I never know how to start these things. And after a title like, "Your Poop Stinks" I feel like I owe y'all an explanation.
For those of you just joining me, I have two of the most amazing little boys that God has ever created. They're smart, funny, gentle, loving, wonderful, and a joy to have in my life. They're also stubborn, moody, disobedient, and impossible to please some days. They complain about dinners that I spent an hour making. They fight sleep like it would physically kill them to stop moving for more than 30 seconds. Also, they have some seriously toxic poop. Like, not kidding. Now, when I change the 2 year old's diapers, they go directly in the outside garbage.
And I am head over heels in love with every part of them. They've taught me more about the goodness of God in the last 5 years than I have learned in the 30 years prior.
I'm stubborn - far more than my boys. I'm moody. I don't like being told what to do. And if I haven't eaten all day, I am impossible to deal with. I use more profanity than I should. I can be bitingly sarcastic when I'm tired, usually at the people that love me the most and are trying to help.
I'm not going to re-hash this completely, but in a past blog I wrote about how good it can feel sometimes to come clean and be completely honest with yourself. Instead of justifying every behavior that I come up with, why don't I learn to say, "I blew it. I'm sorry" make a plan to do better, and teach my children to do the same?
I realized two things with that particular post: One, I can't be the guiding force in my children's lives forever. Two, if I build their self-confidence and self-esteem up to unreasonable levels, I may end up destroying my children.
I love, love, LOVE speaking life into my sons. They know that Mom thinks that they're wonderful, that I am blessed to be their mom, and that I am so very, very happy they were born. But they also know that Mom will not tolerate rebellion and fighting, that their actions have consequences, and that if I have to pick something up after I've told them to, they have to earn it back.
Why? Because sometimes their behavior is NOT acceptable. They are broken little sinners just like we all are! And while I can teach them self-control, healthy ways to self-soothe and cope with big emotions, there is a limit. Everyone screws up; everyone will fall at some point. Will Mom and Dad be there forever to catch them? Absolutely not.
But if I've done my job, then maybe I won't have to. I can't in good conscience teach my kids that Mom and Dad will always be there for you, because we won't. We can't. But if I teach them how to listen to the Holy Spirit, how to hear his voice, then whatever the circumstances, they can survive them.
What if instead of teaching them that they can do anything they put their mind to, that they can do anything that God has told them to do? Because lets face it; we've all made plans and tried things, and God had some grace and mercy on us and saw to it that none of it succeeded.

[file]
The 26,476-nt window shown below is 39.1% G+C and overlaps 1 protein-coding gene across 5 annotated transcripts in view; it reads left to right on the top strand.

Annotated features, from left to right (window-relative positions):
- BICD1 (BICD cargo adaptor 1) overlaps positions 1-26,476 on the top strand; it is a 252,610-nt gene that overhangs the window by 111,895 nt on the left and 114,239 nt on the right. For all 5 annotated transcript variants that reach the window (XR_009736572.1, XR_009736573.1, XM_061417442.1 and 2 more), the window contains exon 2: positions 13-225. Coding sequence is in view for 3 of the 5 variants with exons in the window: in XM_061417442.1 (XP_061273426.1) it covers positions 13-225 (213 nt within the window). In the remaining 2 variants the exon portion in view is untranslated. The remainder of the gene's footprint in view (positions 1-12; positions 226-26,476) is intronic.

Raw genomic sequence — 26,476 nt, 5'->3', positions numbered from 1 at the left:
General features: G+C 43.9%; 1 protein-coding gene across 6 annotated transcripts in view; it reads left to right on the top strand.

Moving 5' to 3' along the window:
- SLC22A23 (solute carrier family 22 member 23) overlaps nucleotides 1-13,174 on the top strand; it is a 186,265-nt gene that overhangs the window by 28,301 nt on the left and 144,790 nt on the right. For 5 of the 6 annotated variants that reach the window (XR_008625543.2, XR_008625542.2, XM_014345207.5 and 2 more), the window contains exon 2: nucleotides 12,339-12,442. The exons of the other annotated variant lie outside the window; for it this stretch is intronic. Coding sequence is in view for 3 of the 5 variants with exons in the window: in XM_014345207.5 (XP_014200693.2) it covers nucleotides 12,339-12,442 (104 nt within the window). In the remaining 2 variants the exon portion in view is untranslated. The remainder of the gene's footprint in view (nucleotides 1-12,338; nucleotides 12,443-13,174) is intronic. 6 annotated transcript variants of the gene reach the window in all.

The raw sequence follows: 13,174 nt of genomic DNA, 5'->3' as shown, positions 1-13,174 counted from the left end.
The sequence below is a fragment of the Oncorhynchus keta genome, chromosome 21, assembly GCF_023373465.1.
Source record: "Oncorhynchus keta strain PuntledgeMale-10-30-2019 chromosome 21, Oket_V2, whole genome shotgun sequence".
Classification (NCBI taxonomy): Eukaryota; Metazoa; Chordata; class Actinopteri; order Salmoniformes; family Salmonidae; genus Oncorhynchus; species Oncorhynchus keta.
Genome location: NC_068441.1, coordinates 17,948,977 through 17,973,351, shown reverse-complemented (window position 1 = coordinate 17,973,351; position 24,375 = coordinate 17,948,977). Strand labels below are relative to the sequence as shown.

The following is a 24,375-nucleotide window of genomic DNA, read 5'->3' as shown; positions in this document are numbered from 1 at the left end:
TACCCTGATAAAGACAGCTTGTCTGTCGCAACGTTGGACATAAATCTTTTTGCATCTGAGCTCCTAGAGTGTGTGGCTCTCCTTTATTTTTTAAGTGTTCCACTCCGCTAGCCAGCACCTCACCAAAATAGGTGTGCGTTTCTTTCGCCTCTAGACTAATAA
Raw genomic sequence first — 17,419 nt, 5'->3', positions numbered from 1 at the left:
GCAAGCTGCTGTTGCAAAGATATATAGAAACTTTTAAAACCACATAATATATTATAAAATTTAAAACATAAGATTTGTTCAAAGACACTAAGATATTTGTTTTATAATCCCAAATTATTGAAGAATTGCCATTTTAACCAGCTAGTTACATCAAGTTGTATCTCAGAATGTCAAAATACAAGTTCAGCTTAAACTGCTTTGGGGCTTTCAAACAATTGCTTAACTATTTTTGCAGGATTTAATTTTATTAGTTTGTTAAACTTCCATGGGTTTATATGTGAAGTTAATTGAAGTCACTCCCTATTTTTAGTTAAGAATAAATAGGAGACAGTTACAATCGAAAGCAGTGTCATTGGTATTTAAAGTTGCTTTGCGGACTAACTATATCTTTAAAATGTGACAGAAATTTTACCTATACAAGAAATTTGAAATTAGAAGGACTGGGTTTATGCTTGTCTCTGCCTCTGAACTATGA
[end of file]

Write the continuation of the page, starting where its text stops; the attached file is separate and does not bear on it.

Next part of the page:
What if instead of teaching them that they are God's gift to the planet, we tried teaching them that we are an earthen vessel, with a store of heaven inside.
What if instead of building up their self-esteem with some unreasonable affirmation, I teach them who they are in Christ - because of who Christ is.
Here's the deal. If you have accepted Christ as your Savior, that does indeed make you a Child of the King. But that has ZERO to do with you, and EVERYTHING to do with how amazing our Father is. Our best is filth in light of the perfection that is offered in His Grace. HE paid a debt we could never pay. HE adopted us. He loves us when we're miserable little turds that whine when we don't get our way.
Let me be super clear on this: I will always be my children's biggest cheerleader. But I feel like I've done them a huge disservice if I've somehow convinced them that they're such great people, that they really don't need to lean into the God that can offer better guidance, wisdom, and encouragement than I ever could. Only He is the perfect parent; I'm just playing along.
I can't be the guiding force in his life.
My husband is the most brilliant, strong, kind, wise man on Earth. But even he can't be the gold standard.
My job is not to build up his self-confidence. My job is to point him to Christ.
I can either teach him to build a sandcastle, or I can teach him how an actual house is built. One of those is built in a day, and everyone will oooh and ahhhh at how remarkable it is. Yet, a storm comes in, and no one will remember it. The other takes time. The better the house is, the longer it can take to build. I want to teach them how to build a house with a tornado shelter. Living here in tornado alley, I've seen a storm level even the finest homes. But those homes that had a safe place: everyone survived. They may have lost everything and their world was literally shaken to the core, but the foundation, the shelters, were in place.
I want my sons to have that kind of faith. But that doesn't come with participation trophies. It doesn't come with sweet words, flattery, and gifts. It comes with character, responsibility, and instruction. And that's harder. Harder for everyone. But every day I see a lot of sandcastles walking around, and I see the devastation it causes.
I can't build my children up to the point they don't understand Grace and then wonder why they won't listen to His voice. I can't allow their excuses and then wonder why they can't repent.